Based  on  our  industry  analysis,  we  do  not  recommend  buying  a  Financial  ETF,  if  your investment horizon is three months to one year. However you may consider investing if you have significantly longer term investment horizon and are making the investment as a part of your overall asset allocation strategy to achieve a well-balanced and diversified portfolio. At the same time, we may add that the financials constitute about 16% of the broader market index.

  Financial Equity ETFs

There are 36 ETFs currently placed in the Financial Equity ETF category. Among these, some track the broader industry while there are others which track a particular segment of the industry and there are some that track International financial companies. Here we have reviewed the ETFs which seek to provide comprehensive exposure to the U.S. Financial Services Industry including money center banks, regional banks, insurance companies, asset managers and exchanges. However we may add that most of the ETFs are heavily exposed to and their performance is driven primarily the major money center banks. The indices that these ETFs track are highly correlated and thus we expect no significant difference in the performance of these indices over the long term.

  Financial Select Sector SPDR Fund ( XLF )

XLF seeks to closely match the returns and characteristics of the Financial Select Sector Index. The Financials Sector Index seeks to provide an effective representation of the financial sector of the S&P 500 Index.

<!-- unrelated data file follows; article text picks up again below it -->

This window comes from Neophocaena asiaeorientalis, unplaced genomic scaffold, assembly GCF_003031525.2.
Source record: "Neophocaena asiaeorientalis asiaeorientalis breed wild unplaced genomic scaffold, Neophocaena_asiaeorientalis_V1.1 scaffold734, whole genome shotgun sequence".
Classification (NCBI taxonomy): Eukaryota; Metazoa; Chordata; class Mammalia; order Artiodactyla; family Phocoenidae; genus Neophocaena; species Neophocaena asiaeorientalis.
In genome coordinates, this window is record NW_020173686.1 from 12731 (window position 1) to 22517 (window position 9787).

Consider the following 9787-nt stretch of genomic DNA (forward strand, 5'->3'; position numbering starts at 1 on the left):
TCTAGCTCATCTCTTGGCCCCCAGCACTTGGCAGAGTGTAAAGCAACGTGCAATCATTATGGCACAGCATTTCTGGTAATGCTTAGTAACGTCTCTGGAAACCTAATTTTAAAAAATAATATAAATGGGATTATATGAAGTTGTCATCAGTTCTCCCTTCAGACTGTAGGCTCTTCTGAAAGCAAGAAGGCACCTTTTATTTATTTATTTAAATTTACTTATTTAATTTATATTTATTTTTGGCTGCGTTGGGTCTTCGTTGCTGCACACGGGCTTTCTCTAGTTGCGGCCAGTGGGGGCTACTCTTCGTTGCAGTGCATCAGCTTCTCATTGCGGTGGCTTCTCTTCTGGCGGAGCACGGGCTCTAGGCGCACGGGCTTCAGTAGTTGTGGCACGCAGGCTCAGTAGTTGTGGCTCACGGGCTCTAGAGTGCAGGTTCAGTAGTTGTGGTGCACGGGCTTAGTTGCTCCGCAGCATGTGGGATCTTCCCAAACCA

V anguard Financials ETF ( VFH )

VFH seeks to track the performance of the MSCI US Investable Market Financials 25/50 Index. The fund employs a passively managed, full-replication strategy when possible.

  i S hares Dow Jones U.S. Financial Sector Index Fund ( IYF )

IYF seeks to match the performance of the Dow Jones U.S. Financial Sector Index, which represents the financial and economic sectors of the U.S. equity markets, before fees and expenses.

  R y dex S&P 500 Equal Weight Financials ETF ( RYF )

RYF tries to replicate the performance of the S&P 500 Equal Weight Index Financials. The fund uses replication strategy.

  Focus Morningstar Financial services Index ETF ( FFL )

FFL seeks to match the performance of Morningstar Financial services Index, before fees and expenses. The Index is a subset of Morningstar US Market Index and consists of financial services companies. ETF was launched only in April this year and its performance/risk details are not available for the purpose of comprehensive comparison.

 As can be observed from comparative table on the next page, there is not much difference in the performance of the ETFs, as expected and as we stated earlier. Based solely on this fact sheet type information, an investor should choose an ETF based on its expense ratio. XLF has the  lowest  expense  ratio  but  it  has  underperformed  the  other  three ETFs.  Investors may consider VFH, which has the second lowest expense ratio. All these ETFs have ample liquidity and sufficiently large asset base. IYF, VFH and XLF are market cap weighted and thus have higher exposure to big banks, while RYF is equal weighted and is more suitable for investors aiming  for    higher  exposure  to  mid-cap  and  small-cap  financial  stocks.  However,  equal weighting requires quarterly rebalancing and hence this fund has the highest expense ratio of the four.

 

 


 
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The views and opinions expressed herein are the views and opinions of the author and do not necessarily reflect those of The NASDAQ OMX Group, Inc.



This article appears in: Investing , Stocks

Referenced Stocks: FFL , IYF , RYF , VFH , XLF